How to Create Effective Online Discussions

By Anthony Jones-Scott, Instructional Design & Technology Specialist

So, you spent a great deal of time designing and developing your course. You have created measurable learning outcomes and implemented various assessments to ensure they are met. You put together a wide range of interactive, engaging, accessible activities for the students to interact with yourself, the material and each other. The content is varied, media-rich, esthetically appealing, accessible to all and completely copyright compliant. Surely, your work is done and the course will essentially run itself. If only it were that simple.

Having thoughtfully and thoroughly designed your course, you must now go about working on the all-important other half of ensuring a quality course, namely, delivery. That is, the teaching portion of the "design and delivery" phrase you hear so often. A myriad of factors go into delivering a course in a manner that is engaging, inclusive and challenging.

This week will take a look at some best practices around the delivery of that seeming staple of online and hybrid courses – the discussion. While their ubiquity might seem to indicate an inherent utility and efficacy, they are not without some shortcomings. As you might imagine, those issues are either mitigated or exacerbated by how they are used and managed in your course.

Online Discussion: The Good, The Bad, and The Ugly

Discussion boards have several traits to recommend their use in courses ranging from face-to-face to hybrid and fully online. Used well they can add a sense of community, enhance writing and thinking skills, provide a space for in-depth reflection on various issues, allow those who need time to reflect or those who may be reluctant to participate in a face-to-face setting the time and flexibility needed to participate and engage fully.

Discussions can become problematic when administered in a way that overly burdens students with writing and the Instructors with grading. So much time is spent trying to respond or read everything being posted that the quality of responses and interactions declines to a point where participation begins to fall off.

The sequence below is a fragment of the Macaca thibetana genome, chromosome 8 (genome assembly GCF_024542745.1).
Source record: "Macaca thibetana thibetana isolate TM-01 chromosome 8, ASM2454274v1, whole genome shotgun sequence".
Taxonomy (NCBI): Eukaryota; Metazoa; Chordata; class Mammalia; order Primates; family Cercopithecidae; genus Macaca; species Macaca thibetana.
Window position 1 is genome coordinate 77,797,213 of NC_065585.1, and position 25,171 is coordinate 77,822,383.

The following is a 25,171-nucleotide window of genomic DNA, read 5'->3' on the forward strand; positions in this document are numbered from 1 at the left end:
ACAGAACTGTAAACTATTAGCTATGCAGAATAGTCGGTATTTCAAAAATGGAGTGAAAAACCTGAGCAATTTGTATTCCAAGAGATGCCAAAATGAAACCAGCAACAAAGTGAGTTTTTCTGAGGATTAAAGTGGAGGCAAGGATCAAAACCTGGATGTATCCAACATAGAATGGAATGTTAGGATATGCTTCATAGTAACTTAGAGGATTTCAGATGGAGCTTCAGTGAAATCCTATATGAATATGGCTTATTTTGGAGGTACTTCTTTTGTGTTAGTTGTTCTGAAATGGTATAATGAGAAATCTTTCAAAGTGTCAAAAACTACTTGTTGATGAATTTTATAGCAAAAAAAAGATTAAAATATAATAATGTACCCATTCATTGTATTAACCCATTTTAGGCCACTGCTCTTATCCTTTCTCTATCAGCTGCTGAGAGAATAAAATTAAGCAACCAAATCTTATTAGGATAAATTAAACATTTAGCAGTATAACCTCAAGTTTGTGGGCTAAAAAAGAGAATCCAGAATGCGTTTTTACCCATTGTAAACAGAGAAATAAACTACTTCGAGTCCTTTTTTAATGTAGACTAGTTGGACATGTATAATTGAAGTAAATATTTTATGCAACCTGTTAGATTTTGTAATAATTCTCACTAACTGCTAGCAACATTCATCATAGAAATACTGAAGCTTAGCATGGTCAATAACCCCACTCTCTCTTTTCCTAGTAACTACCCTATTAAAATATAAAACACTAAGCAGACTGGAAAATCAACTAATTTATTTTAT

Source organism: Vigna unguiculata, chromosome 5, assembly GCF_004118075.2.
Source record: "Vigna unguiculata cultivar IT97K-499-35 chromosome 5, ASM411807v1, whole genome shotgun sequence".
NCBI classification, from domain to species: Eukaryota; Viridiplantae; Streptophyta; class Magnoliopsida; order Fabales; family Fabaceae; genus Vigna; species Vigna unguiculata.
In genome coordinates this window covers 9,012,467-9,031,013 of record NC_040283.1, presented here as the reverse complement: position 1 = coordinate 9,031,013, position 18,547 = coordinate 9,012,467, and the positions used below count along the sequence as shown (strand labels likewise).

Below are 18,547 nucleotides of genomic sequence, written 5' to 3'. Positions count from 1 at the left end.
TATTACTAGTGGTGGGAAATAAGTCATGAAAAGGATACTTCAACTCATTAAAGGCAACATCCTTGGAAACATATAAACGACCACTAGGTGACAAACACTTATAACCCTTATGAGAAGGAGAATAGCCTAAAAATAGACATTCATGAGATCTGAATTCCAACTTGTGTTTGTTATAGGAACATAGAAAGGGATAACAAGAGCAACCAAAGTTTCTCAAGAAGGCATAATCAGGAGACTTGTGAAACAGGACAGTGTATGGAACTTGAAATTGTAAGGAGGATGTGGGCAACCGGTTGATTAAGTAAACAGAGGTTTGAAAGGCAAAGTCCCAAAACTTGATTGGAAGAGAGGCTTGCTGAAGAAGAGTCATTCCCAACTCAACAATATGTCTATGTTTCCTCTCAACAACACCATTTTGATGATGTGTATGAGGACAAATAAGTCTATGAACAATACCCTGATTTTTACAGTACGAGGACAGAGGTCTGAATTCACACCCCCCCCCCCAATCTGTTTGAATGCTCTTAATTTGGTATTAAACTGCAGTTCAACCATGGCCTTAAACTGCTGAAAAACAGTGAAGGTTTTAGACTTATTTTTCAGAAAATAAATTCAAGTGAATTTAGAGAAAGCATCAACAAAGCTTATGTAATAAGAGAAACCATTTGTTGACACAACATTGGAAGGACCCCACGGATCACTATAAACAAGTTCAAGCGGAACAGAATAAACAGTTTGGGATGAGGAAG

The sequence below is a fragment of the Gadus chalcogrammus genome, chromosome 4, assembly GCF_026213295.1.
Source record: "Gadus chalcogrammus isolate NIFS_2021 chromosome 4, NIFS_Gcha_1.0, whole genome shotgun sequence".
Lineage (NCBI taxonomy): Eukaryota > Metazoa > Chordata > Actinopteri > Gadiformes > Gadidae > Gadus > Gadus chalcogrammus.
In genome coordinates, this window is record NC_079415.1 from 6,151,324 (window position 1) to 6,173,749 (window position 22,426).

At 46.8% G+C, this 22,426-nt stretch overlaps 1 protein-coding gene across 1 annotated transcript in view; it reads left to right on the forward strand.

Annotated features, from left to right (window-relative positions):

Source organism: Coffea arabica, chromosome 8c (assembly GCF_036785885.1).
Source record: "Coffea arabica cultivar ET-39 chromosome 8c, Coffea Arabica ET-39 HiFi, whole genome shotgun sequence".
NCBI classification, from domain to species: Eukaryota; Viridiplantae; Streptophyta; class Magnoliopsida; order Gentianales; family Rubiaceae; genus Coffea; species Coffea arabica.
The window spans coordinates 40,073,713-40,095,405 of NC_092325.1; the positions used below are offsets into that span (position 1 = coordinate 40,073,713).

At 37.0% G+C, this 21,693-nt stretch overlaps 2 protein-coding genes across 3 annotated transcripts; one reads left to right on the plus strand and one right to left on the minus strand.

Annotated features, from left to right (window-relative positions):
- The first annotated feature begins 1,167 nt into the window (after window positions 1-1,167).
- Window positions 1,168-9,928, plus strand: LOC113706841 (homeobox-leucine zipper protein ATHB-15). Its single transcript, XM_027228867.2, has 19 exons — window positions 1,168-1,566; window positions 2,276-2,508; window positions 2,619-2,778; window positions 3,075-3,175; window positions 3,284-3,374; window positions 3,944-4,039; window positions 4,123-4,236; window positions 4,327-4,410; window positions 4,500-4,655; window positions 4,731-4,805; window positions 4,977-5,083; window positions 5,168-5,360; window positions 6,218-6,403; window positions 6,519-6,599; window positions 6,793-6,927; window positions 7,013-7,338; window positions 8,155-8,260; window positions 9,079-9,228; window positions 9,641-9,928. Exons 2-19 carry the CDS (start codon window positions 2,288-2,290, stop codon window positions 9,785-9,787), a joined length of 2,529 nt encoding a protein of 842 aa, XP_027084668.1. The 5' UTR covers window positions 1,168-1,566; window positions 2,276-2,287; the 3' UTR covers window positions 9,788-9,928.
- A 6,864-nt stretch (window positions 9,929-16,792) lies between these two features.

So how might you deliver an online discussion that accentuates their positive aspects while minimizing their negatives?

Start by asking yourself a few questions:

  • How do the ideas & information to be discussed fit into the course as a whole?
  • What skills, knowledge, perspectives, or sensibilities do you want students to walk away from the discussion having attained?
  • How will you make sure your students meet those objectives?

Once you have a clear sense of the answers to these questions, put together your discussion utilizing these strategies:

  • Give students clear expectations about online discussion requirements, deadlines, and grading procedures.
  • Assess the quality as well as the quantity of the students' online posts. Using rubrics will allow students to have a clear guideline of your expectations for the quality of their posts.
  • Provide a schedule for students of upcoming discussion board deadlines. Give as much notice as possible.
  • Provide structure for students to post to threads. A good structure lessens the frustration of what to write.
  • Make yourself visible in the discussion. Students will be more likely to engage in the discussion if they see you as being a part of it.
  • Do not allow domination of the discussion. If students are dominating the discussion, privately ask them to slow down a little.

Pick from one of the following question types to get started:

As you might have guessed, a good discussion starts with a good question. Ask questions you care about and would like to see discussed in order to further student comprehension. 

  • Exploratory: probe facts and basic knowledge
  • Challenge: interrogate assumptions, conclusions or interpretations
  • Relational: ask for comparisons of themes, ideas, or issues
  • Diagnostic: probe motives or causes
  • Action: call for a conclusion or action
  • Cause & Effect: ask for causal relationships between ideas, actions or events
  • Extension: expand the discussion
  • Hypothetical: pose a change in the facts or issues
  • Priority: seek to identify the most important issues
  • Summary: elicit synthesis

Finally, try pushing the boundaries a bit on what you might have thought or done previously with online discussions. Allow a variety of post types, or check out some of the new tools that are currently available that you may not be using.

As always, be sure to talk to your colleagues about what they are doing or reach out to eLearning for some suggestions.